His hoops career has kept him away from Louisiana and the Superdome for much of the past decade, but Sacre got to attend a Saints home preseason game in August, as well as their regular season opener vs. Oakland. For a Saints aficionado, it’s one of the unexpected perks that came from signing with his home-state NBA franchise. “Playing here has always been in the back of my mind,” said Sacre, who visited for a pre-draft workout with New Orleans in 2012, but was the 60th and final overall pick that year by the Lakers. “I’ve always wanted to play close to home and be a part of the organization. I wanted to be here because this is where my family is from. I wanted to be back in my hometown. This is where I belong.”
The Baton Rouge-born Sacre, a Saints supporter since childhood, describes his tattoo as a “no-brainer,” given how well it ties together so many aspects of his background. “It was such a weird coincidence based on my parents’ names,” said the 7-footer, whose father Greg played football at LSU and was an NFL tight end from 1981-86. “It represents my heritage, my upbringing and Louisiana. It’s very funny how it just worked out that way. I thought it was perfect.” As a result of signing with New Orleans, the 27-year-old has spent September at the Pelicans’ practice facility, mere feet from where his favorite NFL team works.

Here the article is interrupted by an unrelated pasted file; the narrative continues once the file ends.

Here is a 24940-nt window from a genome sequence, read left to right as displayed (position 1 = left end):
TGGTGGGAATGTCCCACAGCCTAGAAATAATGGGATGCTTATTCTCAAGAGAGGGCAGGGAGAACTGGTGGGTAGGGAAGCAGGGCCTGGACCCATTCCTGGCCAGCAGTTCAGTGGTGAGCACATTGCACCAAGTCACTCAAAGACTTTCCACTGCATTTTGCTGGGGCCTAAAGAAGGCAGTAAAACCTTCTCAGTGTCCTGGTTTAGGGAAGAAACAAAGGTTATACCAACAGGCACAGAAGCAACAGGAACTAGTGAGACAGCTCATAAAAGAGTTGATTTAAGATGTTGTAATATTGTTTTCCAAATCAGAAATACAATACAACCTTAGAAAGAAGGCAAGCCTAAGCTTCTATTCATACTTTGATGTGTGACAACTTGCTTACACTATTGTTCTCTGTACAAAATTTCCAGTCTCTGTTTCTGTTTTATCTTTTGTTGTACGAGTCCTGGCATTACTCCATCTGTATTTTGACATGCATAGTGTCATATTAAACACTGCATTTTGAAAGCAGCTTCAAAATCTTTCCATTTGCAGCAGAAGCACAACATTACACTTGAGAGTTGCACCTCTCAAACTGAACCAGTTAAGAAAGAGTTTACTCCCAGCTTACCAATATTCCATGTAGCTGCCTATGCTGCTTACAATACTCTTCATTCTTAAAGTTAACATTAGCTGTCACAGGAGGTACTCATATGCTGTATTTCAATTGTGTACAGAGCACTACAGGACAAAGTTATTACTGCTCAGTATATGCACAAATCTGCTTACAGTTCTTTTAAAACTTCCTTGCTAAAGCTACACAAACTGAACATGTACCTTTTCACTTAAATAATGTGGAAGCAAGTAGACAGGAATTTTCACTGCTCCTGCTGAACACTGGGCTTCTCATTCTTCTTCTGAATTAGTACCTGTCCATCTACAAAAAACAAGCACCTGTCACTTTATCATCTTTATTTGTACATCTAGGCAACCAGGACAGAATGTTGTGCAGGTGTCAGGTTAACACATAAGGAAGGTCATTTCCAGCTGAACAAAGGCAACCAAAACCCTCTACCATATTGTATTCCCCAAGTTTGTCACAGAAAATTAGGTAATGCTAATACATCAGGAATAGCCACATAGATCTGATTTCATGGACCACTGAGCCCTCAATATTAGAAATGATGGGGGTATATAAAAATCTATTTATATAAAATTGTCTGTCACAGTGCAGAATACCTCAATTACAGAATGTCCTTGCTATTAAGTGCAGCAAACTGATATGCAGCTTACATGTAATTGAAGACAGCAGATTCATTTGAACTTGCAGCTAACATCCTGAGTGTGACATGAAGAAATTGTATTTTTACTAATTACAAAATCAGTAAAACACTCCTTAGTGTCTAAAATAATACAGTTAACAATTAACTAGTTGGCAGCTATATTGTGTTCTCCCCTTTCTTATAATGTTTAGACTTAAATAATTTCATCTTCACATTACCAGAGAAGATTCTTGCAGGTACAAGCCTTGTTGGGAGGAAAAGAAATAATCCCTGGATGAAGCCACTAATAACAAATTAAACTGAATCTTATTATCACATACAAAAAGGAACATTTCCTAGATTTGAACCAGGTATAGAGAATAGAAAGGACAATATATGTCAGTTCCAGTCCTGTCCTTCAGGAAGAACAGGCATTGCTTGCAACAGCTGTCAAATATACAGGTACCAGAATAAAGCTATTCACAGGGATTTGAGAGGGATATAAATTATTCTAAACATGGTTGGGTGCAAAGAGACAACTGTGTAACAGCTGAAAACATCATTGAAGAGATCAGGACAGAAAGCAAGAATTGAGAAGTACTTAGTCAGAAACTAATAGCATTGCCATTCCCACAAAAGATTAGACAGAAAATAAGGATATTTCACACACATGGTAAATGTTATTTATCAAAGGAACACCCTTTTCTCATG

With a large percentage of NBA players being African-American, it’s safe to assume some will consider bringing the protests to arenas starting next month. Morris and Jackson said they support Kaepernick. “With the whole Black Lives Matter stuff, it’s a major thing for me,” Morris told the Free Press. “Colin’s going to do what he’s going to do and I can agree or disagree, but for me, personally, I live in this world. I live in the U.S. I can’t take a knee on that. Things are not going right. I don’t think taking a knee is going to make it better because it’s something that’s just happening. It just brings attention. “I stand up for Colin doing that. It took a lot of balls to do that. He obviously truly believes in what he’s doing. Right or wrong, he’s standing for what he believes in and I agree with that.”
Jennings was asked on the podcast for his opinion on Colin Kaepernick’s refusal to stand during the national anthem to protest racial oppression and inequality in the United States. “I like it. He’s taking a stand for what he believes in. People who think it’s wrong, ask him why he is doing it,” Jennings said. “Everybody’s just thinking he’s just disrespecting the flag. No, he’s making a stand about what’s going on in America. It’s not about, he’s disrespecting anybody. He’s just like, ‘Yo, I’m just making a stand.’ And the fact that he has a voice, it just shows that, ‘I’m an athlete, I make a lot of money, people support me, people buy my things, so why I can’t support the world? … Everybody’s going to have their opinion whether it’s right or wrong. But at least let a man speak and hear what he has to say first before you just judge him off of what he does.”